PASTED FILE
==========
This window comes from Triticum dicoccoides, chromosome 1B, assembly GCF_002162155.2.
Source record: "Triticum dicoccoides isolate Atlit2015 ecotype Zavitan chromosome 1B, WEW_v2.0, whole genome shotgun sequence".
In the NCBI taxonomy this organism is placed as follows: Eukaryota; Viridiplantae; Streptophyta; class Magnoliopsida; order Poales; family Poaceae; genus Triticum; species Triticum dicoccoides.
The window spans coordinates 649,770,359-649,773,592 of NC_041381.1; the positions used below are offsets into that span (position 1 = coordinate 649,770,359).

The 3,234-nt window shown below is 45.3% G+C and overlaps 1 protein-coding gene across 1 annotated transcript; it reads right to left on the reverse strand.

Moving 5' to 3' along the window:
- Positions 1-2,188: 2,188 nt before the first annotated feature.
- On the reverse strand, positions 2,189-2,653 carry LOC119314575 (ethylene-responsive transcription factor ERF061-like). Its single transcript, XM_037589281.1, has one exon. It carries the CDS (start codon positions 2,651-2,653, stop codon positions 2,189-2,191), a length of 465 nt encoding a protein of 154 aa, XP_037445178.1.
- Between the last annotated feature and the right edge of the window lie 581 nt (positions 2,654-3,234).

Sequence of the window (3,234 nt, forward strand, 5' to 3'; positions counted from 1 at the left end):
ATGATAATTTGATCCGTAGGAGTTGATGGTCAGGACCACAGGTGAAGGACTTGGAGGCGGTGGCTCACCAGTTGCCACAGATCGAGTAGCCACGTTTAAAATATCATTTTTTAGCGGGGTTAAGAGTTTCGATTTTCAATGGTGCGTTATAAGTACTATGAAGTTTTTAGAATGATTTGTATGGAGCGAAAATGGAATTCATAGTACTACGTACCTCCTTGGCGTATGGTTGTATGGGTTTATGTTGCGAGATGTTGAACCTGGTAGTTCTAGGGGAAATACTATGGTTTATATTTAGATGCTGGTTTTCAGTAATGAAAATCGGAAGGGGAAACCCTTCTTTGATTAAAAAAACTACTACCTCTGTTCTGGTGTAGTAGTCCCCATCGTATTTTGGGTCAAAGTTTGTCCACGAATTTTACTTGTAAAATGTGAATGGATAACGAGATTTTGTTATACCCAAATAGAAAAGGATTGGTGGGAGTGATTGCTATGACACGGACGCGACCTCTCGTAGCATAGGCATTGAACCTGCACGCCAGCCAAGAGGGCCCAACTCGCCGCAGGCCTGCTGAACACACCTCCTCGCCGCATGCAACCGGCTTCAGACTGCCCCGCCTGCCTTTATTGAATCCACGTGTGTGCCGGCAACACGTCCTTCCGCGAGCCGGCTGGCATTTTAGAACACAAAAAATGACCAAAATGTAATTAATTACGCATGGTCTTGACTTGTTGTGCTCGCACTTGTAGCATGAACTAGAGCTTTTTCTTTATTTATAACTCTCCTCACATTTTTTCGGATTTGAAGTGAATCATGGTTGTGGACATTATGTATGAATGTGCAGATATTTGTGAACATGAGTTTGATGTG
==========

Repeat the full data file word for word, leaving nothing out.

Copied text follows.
This window comes from Triticum dicoccoides, chromosome 1B, assembly GCF_002162155.2.
Source record: "Triticum dicoccoides isolate Atlit2015 ecotype Zavitan chromosome 1B, WEW_v2.0, whole genome shotgun sequence".
In the NCBI taxonomy this organism is placed as follows: Eukaryota; Viridiplantae; Streptophyta; class Magnoliopsida; order Poales; family Poaceae; genus Triticum; species Triticum dicoccoides.
The window spans coordinates 649,770,359-649,773,592 of NC_041381.1; the positions used below are offsets into that span (position 1 = coordinate 649,770,359).

The 3,234-nt window shown below is 45.3% G+C and overlaps 1 protein-coding gene across 1 annotated transcript; it reads right to left on the reverse strand.

Moving 5' to 3' along the window:
- Positions 1-2,188: 2,188 nt before the first annotated feature.
- On the reverse strand, positions 2,189-2,653 carry LOC119314575 (ethylene-responsive transcription factor ERF061-like). Its single transcript, XM_037589281.1, has one exon. It carries the CDS (start codon positions 2,651-2,653, stop codon positions 2,189-2,191), a length of 465 nt encoding a protein of 154 aa, XP_037445178.1.
- Between the last annotated feature and the right edge of the window lie 581 nt (positions 2,654-3,234).

Sequence of the window (3,234 nt, forward strand, 5' to 3'; positions counted from 1 at the left end):
ATGATAATTTGATCCGTAGGAGTTGATGGTCAGGACCACAGGTGAAGGACTTGGAGGCGGTGGCTCACCAGTTGCCACAGATCGAGTAGCCACGTTTAAAATATCATTTTTTAGCGGGGTTAAGAGTTTCGATTTTCAATGGTGCGTTATAAGTACTATGAAGTTTTTAGAATGATTTGTATGGAGCGAAAATGGAATTCATAGTACTACGTACCTCCTTGGCGTATGGTTGTATGGGTTTATGTTGCGAGATGTTGAACCTGGTAGTTCTAGGGGAAATACTATGGTTTATATTTAGATGCTGGTTTTCAGTAATGAAAATCGGAAGGGGAAACCCTTCTTTGATTAAAAAAACTACTACCTCTGTTCTGGTGTAGTAGTCCCCATCGTATTTTGGGTCAAAGTTTGTCCACGAATTTTACTTGTAAAATGTGAATGGATAACGAGATTTTGTTATACCCAAATAGAAAAGGATTGGTGGGAGTGATTGCTATGACACGGACGCGACCTCTCGTAGCATAGGCATTGAACCTGCACGCCAGCCAAGAGGGCCCAACTCGCCGCAGGCCTGCTGAACACACCTCCTCGCCGCATGCAACCGGCTTCAGACTGCCCCGCCTGCCTTTATTGAATCCACGTGTGTGCCGGCAACACGTCCTTCCGCGAGCCGGCTGGCATTTTAGAACACAAAAAATGACCAAAATGTAATTAATTACGCATGGTCTTGACTTGTTGTGCTCGCACTTGTAGCATGAACTAGAGCTTTTTCTTTATTTATAACTCTCCTCACATTTTTTCGGATTTGAAGTGAATCATGGTTGTGGACATTATGTATGAATGTGCAGATATTTGTGAACATGAGTTTGATGTG